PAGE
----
On the other hand, when the another object that interferes with the object 302 does not exist, the object 302 is displayed after the object 302 is moved to a predetermined depth position, that is, to a depth position the same as one just before the processes after the step 426 are performed, for example (step 434).

By performing the processes of the procedure shown in FIG. 47, it becomes possible to perform a series of pointer display control, operation for moving the object three-dimensionally and the two-dimensional GUI-like operation as shown in FIGS. 22A, 22B, 22C, 23A and 23B.

As described above, according to the three-dimensional pointing method of this embodiment 2-6, the pointed object 302 is automatically moved to the position where the operator can easily operate the object 302 by pointing at, and selecting or holding the object 302 in the three-dimensional space 301, and the operator can perform the intended editing and processing and the like by the two-dimensional GUI operation, and after completing the intended editing and processing, the object 302 is moved in the three-dimensional direction as seen from the operator, and when the another object that interferes with the moved object 302 exists, the state of the moved object 302 can be changed by the attribute of the another object.

In addition, in the three-dimensional pointing method of this embodiment 2-6, the mode is changed from the mode for performing three-dimensional pointing operation to the mode for performing the two-dimensional GUI-like operation/editing/processing by selecting or holding the object, and information obtained by the input information obtaining means 101 of the system control apparatus 1 is processed as information for performing the two-dimensional GUI-like operation/editing/processing for the object. But, the mode may be also changed to the mode for performing the two-dimensional GUI-like operation/editing/processing for the object by operating a specific key of a keyboard or other switch after the operation for pointing at the object.

Although, in this embodiment 2-6, the detection means (digitizer) of the electromagnetic induction type pen tablet that is the input apparatus 2 is overlapped with the display plane of the DFD that is the display apparatus 3 that can display the three-dimensional space, the input apparatus 2 is not limited to this configuration, and a configuration in which the detection means and the display apparatus are separated may be adopted. In addition, although in this embodiment 2-6, the DFD is used as the display apparatus 3, the display apparatus 3 is not limited to this, and a display apparatus such as the liquid crystal display described in embodiments 2-1-2-4 can be used.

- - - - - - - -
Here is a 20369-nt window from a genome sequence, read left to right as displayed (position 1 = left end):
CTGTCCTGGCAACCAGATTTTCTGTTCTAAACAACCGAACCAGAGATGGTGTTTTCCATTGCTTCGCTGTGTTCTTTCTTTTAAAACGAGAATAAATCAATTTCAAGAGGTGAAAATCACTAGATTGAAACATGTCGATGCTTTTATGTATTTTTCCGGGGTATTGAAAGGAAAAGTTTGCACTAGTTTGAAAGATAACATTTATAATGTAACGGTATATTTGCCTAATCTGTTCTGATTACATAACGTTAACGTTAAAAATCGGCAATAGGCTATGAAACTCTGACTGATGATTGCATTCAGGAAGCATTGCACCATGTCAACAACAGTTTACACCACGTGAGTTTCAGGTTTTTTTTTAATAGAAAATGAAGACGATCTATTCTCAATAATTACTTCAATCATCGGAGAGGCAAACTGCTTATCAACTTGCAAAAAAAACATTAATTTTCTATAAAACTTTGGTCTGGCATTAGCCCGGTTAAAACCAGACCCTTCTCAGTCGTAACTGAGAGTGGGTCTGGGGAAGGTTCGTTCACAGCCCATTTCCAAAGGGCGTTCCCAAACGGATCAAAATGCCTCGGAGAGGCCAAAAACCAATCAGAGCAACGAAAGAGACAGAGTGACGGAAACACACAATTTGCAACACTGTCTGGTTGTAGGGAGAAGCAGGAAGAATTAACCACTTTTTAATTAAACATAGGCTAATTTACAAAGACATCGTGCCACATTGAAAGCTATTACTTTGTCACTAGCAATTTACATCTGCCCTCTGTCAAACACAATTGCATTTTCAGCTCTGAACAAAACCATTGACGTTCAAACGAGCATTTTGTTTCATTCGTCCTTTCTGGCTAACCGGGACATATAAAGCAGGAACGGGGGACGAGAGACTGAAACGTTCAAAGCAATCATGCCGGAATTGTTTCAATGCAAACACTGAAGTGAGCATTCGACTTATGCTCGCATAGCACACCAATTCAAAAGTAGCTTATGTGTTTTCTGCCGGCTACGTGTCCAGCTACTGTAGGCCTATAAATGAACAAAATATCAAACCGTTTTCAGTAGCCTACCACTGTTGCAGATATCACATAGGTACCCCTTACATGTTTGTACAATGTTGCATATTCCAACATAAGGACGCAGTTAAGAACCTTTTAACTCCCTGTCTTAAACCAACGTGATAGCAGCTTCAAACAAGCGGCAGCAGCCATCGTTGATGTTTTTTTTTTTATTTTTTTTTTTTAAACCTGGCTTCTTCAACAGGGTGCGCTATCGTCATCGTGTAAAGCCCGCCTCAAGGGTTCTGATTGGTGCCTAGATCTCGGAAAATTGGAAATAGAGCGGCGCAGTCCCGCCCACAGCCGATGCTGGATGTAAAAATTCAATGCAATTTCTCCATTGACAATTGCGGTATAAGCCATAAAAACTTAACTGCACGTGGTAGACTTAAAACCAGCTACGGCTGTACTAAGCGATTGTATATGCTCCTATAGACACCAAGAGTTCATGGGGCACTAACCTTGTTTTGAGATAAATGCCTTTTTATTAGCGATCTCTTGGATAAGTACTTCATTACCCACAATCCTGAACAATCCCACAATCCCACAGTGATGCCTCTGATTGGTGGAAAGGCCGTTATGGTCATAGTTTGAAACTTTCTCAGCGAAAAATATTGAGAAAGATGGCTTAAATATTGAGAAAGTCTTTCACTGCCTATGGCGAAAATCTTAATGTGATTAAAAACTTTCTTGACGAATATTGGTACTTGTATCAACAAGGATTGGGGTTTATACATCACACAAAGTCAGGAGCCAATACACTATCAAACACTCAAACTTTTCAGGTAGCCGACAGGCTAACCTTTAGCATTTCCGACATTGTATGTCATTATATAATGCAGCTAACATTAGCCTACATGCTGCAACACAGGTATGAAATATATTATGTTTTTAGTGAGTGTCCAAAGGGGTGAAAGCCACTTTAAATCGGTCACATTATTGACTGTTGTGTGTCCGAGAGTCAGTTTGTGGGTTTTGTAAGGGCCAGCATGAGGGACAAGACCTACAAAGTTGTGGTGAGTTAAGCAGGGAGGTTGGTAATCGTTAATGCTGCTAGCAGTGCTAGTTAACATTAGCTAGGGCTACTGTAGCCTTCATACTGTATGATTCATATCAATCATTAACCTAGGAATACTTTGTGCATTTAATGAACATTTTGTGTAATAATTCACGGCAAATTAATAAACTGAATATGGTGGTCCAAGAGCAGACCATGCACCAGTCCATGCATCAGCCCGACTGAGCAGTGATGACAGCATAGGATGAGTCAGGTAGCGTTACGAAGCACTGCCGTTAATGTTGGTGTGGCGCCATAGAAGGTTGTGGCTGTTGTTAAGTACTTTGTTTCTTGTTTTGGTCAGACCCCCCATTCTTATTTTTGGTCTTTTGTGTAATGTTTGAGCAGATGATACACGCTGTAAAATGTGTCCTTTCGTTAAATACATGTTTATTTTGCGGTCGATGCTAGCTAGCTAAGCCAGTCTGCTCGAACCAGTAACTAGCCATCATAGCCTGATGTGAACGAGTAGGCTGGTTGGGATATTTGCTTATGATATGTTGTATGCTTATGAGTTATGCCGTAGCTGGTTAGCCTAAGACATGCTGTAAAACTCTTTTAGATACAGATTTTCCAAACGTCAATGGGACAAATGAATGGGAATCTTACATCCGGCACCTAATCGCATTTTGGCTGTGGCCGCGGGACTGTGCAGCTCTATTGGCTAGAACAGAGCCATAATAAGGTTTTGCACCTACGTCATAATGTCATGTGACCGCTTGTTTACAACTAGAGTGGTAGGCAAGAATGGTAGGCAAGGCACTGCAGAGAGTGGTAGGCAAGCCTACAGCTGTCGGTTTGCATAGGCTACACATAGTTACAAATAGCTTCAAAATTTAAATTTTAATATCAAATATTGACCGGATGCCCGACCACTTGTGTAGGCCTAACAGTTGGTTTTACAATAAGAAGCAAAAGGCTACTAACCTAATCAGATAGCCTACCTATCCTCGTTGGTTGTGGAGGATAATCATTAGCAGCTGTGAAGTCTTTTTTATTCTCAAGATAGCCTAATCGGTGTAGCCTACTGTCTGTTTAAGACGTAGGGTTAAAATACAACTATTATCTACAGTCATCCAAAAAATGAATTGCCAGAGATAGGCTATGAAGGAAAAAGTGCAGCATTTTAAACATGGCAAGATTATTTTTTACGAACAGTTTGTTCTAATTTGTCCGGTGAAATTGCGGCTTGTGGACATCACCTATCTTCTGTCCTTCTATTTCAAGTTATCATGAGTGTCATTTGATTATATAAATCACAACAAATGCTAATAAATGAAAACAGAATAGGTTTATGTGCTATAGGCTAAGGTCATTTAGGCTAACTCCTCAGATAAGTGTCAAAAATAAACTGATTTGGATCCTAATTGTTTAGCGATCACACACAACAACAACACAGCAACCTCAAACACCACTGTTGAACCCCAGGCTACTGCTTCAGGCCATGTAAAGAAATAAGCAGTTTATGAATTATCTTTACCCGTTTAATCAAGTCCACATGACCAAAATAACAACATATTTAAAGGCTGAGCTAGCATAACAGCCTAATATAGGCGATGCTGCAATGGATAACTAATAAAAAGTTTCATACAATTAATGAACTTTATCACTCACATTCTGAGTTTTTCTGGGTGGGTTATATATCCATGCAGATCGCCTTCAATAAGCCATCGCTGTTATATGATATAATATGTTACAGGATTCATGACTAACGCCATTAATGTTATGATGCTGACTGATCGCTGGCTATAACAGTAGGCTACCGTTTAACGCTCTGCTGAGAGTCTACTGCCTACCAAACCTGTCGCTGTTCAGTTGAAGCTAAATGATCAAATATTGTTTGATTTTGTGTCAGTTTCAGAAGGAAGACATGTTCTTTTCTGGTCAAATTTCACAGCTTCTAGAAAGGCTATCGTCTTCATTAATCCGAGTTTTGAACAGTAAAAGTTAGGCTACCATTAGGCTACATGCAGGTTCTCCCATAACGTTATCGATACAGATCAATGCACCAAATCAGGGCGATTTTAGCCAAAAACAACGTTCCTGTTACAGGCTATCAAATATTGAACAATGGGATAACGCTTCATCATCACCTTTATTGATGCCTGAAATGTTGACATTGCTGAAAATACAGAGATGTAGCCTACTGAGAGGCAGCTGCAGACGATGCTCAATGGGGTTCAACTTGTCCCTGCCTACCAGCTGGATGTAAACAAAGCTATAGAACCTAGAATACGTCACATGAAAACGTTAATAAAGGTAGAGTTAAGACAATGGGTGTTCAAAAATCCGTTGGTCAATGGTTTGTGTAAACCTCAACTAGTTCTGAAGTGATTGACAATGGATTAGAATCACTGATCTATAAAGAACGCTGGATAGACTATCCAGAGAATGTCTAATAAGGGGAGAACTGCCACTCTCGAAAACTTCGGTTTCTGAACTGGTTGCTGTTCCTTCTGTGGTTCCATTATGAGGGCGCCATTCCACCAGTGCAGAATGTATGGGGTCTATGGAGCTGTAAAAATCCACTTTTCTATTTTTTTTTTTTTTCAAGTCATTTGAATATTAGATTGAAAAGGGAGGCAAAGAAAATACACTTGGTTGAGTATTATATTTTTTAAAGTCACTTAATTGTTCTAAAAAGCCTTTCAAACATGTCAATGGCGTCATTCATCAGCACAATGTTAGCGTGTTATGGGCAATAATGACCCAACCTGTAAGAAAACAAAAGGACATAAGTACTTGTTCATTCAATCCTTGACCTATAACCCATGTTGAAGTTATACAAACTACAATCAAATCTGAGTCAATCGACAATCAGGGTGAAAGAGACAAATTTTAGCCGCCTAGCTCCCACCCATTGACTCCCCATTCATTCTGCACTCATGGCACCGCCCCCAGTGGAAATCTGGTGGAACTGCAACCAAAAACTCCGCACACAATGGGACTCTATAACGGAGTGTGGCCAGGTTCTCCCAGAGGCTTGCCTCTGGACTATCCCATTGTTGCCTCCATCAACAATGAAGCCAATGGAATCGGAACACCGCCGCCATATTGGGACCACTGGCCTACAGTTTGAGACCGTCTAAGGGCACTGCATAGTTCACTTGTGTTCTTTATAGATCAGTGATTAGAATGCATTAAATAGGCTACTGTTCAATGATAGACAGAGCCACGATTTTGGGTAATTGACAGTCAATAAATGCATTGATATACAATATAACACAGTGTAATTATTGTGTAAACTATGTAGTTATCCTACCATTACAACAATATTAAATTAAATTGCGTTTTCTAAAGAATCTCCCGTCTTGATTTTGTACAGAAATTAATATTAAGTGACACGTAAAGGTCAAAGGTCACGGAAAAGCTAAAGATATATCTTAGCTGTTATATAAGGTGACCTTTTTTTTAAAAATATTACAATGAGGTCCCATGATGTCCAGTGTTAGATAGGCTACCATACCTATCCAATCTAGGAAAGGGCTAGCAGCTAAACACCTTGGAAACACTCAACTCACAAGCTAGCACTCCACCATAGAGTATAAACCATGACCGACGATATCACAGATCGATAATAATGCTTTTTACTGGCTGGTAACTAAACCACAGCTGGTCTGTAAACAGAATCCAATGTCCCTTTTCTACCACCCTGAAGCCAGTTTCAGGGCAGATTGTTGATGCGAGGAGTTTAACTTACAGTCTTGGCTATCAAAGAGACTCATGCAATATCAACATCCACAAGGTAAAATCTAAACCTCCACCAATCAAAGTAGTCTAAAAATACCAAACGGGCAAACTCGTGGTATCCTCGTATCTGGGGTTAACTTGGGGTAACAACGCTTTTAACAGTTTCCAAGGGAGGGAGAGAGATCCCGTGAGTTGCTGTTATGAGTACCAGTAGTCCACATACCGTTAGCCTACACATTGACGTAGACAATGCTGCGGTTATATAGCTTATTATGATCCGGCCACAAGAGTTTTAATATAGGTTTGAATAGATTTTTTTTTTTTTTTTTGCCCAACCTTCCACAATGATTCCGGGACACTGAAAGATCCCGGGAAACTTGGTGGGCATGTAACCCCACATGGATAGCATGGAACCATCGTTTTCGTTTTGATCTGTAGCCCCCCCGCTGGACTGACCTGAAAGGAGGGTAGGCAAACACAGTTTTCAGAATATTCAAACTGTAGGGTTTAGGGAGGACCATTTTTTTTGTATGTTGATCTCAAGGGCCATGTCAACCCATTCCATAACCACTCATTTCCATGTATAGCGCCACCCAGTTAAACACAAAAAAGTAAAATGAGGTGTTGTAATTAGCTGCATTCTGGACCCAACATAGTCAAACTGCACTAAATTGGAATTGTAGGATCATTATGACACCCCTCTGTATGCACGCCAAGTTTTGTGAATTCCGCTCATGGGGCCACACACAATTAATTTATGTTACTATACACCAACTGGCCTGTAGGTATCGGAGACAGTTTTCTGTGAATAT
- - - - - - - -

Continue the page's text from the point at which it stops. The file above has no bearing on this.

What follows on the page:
Although, in this embodiment 2-6, a two-dimensional rectangular object is taken as an example of the target object 302, the shape is not limited to this and the object 302 may take any shape.

In addition, although, in this embodiment 2-6, the coordinate system of the three-dimensional space represented on the display apparatus 3 is set such that the display surface becomes Z=0 as shown in FIG. 4A like the embodiment 2-1, the origin of the three-dimensional space may be any point as long as the three-dimensional space can be represented, and it is not necessarily the Cartesian coordinate system, and the coordinate system may be the cylindrical coordinate system or the spherical coordinates system.

In addition, in this embodiment 2-6, although the mode for performing the two-dimensional GUI-like operation/editing/processing for the object is ended by operating the push button 201D3 of the input pen 201, the ending method is not limited to this, and any method such as a method using a specified key of a keyboard or other switch instead of the push button 201D3 can be used for ending the movement operation as long as the same effect can be obtained.

In addition, in this embodiment 2-6, although a case for writing a character “B” is taken as an example for directly editing the object 302 as shown in FIG. 22C, for example, a following example may be also possible. In this example, an object representing a file is used as the object 302, and after pointing at the object, when the two-dimensional GUI-like operation is performed, the file opens so that the operator edits the information on the two-dimensional GUI, and after the file closes, the operator can move the object to a desired three-dimensional position.